A new year means more than just new resolutions — it also means some legislation that passed in 2023 will be implemented at the beginning of the year. Here are some of the new Virginia laws and other changes that are effective January 1, 2024.
Joining Counseling Compact
Virginia is now part of the Counseling Compact, an interstate agreement that allows counselors who are licensed and reside in at least one participating state to practice in other participating states. If you wanted to receive online counseling from a practitioner who is licensed in Maryland, for example, you can do so, even if that counselor isn’t licensed in Virginia. See other participating states on this map.
Home Studies in Adoption Process are Transferable
Home studies conducted during the process of placing a child in a foster home or with an adoptive family will now be more streamlined and transferable between all localities, local boards, and licensed child-placing agencies within Virginia. Studies will all be conducted with a specific template so that they can be transferred throughout other agencies. The prospective foster or adoptive parent must request the transfer.
Expanded Tax Exemptions for Military Retirement Pay
Virginia introduced a state tax exemption in 2022 that made up to $10,000 of military retirement pay tax-free, set to increase by $10,000 each year until 2025, when up to $40,000 could be exempt — but it only applied to those over age 55. Starting with the 2024 taxable year, that age restriction is no longer in place, meaning veterans of any age can claim those tax exemptions.
No Retail Marijuana Sales Yet
In 2021, the Cannabis Control Act passed to allow those over age 21 to possess up to one ounce of marijuana and grow up to four marijuana plants. That act included multiple provisions that aimed to establish retail sales of marijuana beginning in 2024, but it required action from the General Assembly to set up a regulatory framework before retail sales could commence. Such a framework has yet to pass, meaning recreational sales are still off the table.
Per a separate bill, House Bill 1598, control of medical marijuana sales will transfer from the Board of Pharmacy to the Virginia Cannabis Control Authority. The CCA is a regulatory agency that was created with the Cannabis Control Act with the intention to “control the possession, sale, transportation, distribution, and delivery” of retail marijuana.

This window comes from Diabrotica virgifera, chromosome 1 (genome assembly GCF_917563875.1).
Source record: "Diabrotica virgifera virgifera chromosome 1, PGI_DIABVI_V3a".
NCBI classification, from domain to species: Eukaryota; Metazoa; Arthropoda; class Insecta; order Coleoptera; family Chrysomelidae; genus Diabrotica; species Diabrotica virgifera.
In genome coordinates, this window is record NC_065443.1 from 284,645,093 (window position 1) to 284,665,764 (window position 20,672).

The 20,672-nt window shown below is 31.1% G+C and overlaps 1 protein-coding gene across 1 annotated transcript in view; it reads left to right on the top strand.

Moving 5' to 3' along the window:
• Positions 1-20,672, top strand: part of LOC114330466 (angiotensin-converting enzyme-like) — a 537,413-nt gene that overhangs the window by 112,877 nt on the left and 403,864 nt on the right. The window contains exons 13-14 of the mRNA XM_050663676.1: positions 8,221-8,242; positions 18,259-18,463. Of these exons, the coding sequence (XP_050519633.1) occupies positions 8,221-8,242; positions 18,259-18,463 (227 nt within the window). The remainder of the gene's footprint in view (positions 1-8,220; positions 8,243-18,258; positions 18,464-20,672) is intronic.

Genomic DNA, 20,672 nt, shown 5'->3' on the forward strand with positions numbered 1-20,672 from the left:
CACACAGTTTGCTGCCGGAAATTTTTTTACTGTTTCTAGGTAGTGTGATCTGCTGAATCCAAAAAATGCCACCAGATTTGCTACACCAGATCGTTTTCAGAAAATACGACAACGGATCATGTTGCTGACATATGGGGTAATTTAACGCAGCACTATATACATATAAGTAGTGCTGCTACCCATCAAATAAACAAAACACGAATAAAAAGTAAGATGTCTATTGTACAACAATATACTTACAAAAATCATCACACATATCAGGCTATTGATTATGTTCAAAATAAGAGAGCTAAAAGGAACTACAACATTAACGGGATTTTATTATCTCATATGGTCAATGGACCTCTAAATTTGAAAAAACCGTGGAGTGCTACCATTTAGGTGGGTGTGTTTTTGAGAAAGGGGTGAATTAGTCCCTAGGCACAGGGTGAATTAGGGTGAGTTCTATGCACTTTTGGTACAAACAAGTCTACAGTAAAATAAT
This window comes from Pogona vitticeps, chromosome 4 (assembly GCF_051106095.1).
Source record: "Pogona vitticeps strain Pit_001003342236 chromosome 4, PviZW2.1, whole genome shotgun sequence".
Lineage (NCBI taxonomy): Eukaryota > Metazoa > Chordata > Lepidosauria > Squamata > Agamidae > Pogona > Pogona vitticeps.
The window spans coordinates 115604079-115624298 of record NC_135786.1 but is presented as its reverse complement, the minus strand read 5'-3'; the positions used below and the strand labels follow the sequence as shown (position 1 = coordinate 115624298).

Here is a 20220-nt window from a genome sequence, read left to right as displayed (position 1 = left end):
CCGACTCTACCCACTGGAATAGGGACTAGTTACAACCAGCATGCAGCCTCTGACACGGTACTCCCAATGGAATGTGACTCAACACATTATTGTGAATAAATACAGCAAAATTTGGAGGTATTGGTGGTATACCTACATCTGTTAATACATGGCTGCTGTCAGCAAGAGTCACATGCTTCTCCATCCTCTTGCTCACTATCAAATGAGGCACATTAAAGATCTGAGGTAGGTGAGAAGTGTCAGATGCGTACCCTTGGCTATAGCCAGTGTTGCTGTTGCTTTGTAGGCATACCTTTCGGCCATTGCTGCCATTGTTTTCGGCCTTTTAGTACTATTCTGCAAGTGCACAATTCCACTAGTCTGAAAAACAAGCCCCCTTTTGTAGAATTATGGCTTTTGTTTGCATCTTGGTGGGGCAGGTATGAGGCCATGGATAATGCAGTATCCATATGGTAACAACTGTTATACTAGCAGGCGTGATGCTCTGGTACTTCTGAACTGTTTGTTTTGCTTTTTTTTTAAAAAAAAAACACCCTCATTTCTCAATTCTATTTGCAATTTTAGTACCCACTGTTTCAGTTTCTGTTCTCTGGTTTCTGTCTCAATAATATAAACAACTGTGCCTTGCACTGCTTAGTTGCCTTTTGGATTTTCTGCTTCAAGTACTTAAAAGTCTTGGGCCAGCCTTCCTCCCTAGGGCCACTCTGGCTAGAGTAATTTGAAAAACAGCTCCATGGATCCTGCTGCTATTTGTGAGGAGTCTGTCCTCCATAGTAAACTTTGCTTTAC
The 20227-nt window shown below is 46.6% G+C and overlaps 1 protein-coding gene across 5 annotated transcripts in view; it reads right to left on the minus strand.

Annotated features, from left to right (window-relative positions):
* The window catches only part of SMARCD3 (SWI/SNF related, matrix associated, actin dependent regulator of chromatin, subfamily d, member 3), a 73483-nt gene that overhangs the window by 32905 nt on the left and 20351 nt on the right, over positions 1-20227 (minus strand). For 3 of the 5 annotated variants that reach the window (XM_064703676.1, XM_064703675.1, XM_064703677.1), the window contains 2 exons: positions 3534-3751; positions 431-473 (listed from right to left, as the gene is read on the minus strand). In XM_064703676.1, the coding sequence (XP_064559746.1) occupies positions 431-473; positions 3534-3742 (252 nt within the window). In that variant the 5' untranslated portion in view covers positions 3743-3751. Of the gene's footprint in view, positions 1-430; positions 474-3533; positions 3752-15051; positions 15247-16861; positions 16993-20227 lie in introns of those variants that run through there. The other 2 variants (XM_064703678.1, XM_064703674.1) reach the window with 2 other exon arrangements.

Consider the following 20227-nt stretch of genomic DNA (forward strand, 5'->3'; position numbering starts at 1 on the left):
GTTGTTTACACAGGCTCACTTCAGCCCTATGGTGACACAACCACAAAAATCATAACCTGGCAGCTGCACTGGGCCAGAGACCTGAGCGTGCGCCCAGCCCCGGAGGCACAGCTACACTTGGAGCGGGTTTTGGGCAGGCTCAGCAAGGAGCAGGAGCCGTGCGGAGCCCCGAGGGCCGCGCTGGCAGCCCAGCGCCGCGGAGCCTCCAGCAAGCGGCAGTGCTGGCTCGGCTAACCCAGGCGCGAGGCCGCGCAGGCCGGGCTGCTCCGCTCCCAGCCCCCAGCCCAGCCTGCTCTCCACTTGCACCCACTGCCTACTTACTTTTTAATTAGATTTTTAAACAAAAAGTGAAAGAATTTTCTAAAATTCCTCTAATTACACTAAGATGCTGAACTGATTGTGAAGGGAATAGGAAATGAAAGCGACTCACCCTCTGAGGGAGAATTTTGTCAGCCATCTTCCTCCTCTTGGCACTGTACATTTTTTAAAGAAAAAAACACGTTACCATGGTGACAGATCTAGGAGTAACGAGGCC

Mandated Coverage for Hearing Aids for Minors
Senate Bill 1003 requires that health insurance providers, health maintenance organizations, and corporations that provide health care coverage subscriptions provide coverage for hearing aids for children under 18 when an otolaryngologist recommends it. Coverage includes one hearing aid per hearing-impaired ear every two years, up to a cost of $1,500.
Continuity of Care in Health Insurance
House Bill 2354 makes changes to health insurance policies relating to when a health care provider is removed from a health insurance carrier’s provider panel. Primarily, it aims to ensure better continuity of care for when a provider is removed.
This means that if your health care provider (or any provider you’ve seen in the past six months) is removed from your insurance carrier’s provider panel, your carrier is required to notify you prior to their removal.
It also means that you can continue to receive care from that provider for at least 90 days after the provider is terminated from the network, with the following provisions:
- If you are pregnant at the time of the provider’s termination, you may continue to receive care through the postpartum period.
- If you have been diagnosed with a life-threatening illness at the time of the provider’s termination, you may continue to receive care for up to 180 days.
- If you were admitted to and receiving treatment at an inpatient facility at the time of the provider’s termination, you may continue to receive care until you are discharged.
Cases where the provider was removed for cause are the exception.
Feature image, stock.adobe.com
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